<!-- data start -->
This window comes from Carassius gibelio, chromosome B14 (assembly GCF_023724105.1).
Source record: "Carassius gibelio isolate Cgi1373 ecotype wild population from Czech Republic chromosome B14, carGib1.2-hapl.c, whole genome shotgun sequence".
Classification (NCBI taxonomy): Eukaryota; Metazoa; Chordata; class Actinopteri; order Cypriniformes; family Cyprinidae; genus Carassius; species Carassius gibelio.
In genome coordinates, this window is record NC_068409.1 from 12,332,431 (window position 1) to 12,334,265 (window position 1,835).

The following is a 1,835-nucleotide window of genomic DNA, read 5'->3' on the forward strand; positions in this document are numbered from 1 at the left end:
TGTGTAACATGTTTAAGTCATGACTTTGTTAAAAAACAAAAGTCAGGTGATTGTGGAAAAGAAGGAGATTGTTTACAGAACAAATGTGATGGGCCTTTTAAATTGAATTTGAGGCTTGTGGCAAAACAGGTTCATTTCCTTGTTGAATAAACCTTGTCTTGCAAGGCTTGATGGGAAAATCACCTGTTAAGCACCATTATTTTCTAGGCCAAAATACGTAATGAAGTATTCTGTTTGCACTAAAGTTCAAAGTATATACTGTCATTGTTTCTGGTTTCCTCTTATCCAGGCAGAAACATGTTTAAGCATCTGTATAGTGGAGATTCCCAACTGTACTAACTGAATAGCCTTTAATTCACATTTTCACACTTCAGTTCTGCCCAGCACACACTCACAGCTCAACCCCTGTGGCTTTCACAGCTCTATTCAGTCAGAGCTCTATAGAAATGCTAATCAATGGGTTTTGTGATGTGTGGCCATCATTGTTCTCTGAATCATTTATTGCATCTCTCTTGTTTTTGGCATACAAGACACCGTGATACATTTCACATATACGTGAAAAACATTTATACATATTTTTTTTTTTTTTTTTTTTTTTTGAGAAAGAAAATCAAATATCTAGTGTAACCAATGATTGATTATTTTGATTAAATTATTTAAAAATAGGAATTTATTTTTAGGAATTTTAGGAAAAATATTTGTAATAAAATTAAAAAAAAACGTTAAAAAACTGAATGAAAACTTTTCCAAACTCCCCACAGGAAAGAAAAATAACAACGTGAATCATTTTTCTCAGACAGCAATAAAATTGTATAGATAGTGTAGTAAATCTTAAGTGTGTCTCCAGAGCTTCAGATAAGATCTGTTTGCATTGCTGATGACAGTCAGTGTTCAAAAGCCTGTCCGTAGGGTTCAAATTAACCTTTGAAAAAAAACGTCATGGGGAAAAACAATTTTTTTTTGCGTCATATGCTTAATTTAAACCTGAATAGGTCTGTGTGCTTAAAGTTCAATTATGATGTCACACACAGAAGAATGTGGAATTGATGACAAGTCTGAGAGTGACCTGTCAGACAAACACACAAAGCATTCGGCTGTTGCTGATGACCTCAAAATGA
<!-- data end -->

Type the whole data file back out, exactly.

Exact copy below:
This window comes from Carassius gibelio, chromosome B14 (assembly GCF_023724105.1).
Source record: "Carassius gibelio isolate Cgi1373 ecotype wild population from Czech Republic chromosome B14, carGib1.2-hapl.c, whole genome shotgun sequence".
Classification (NCBI taxonomy): Eukaryota; Metazoa; Chordata; class Actinopteri; order Cypriniformes; family Cyprinidae; genus Carassius; species Carassius gibelio.
In genome coordinates, this window is record NC_068409.1 from 12,332,431 (window position 1) to 12,334,265 (window position 1,835).

The following is a 1,835-nucleotide window of genomic DNA, read 5'->3' on the forward strand; positions in this document are numbered from 1 at the left end:
TGTGTAACATGTTTAAGTCATGACTTTGTTAAAAAACAAAAGTCAGGTGATTGTGGAAAAGAAGGAGATTGTTTACAGAACAAATGTGATGGGCCTTTTAAATTGAATTTGAGGCTTGTGGCAAAACAGGTTCATTTCCTTGTTGAATAAACCTTGTCTTGCAAGGCTTGATGGGAAAATCACCTGTTAAGCACCATTATTTTCTAGGCCAAAATACGTAATGAAGTATTCTGTTTGCACTAAAGTTCAAAGTATATACTGTCATTGTTTCTGGTTTCCTCTTATCCAGGCAGAAACATGTTTAAGCATCTGTATAGTGGAGATTCCCAACTGTACTAACTGAATAGCCTTTAATTCACATTTTCACACTTCAGTTCTGCCCAGCACACACTCACAGCTCAACCCCTGTGGCTTTCACAGCTCTATTCAGTCAGAGCTCTATAGAAATGCTAATCAATGGGTTTTGTGATGTGTGGCCATCATTGTTCTCTGAATCATTTATTGCATCTCTCTTGTTTTTGGCATACAAGACACCGTGATACATTTCACATATACGTGAAAAACATTTATACATATTTTTTTTTTTTTTTTTTTTTTTTGAGAAAGAAAATCAAATATCTAGTGTAACCAATGATTGATTATTTTGATTAAATTATTTAAAAATAGGAATTTATTTTTAGGAATTTTAGGAAAAATATTTGTAATAAAATTAAAAAAAAACGTTAAAAAACTGAATGAAAACTTTTCCAAACTCCCCACAGGAAAGAAAAATAACAACGTGAATCATTTTTCTCAGACAGCAATAAAATTGTATAGATAGTGTAGTAAATCTTAAGTGTGTCTCCAGAGCTTCAGATAAGATCTGTTTGCATTGCTGATGACAGTCAGTGTTCAAAAGCCTGTCCGTAGGGTTCAAATTAACCTTTGAAAAAAAACGTCATGGGGAAAAACAATTTTTTTTTGCGTCATATGCTTAATTTAAACCTGAATAGGTCTGTGTGCTTAAAGTTCAATTATGATGTCACACACAGAAGAATGTGGAATTGATGACAAGTCTGAGAGTGACCTGTCAGACAAACACACAAAGCATTCGGCTGTTGCTGATGACCTCAAAATGA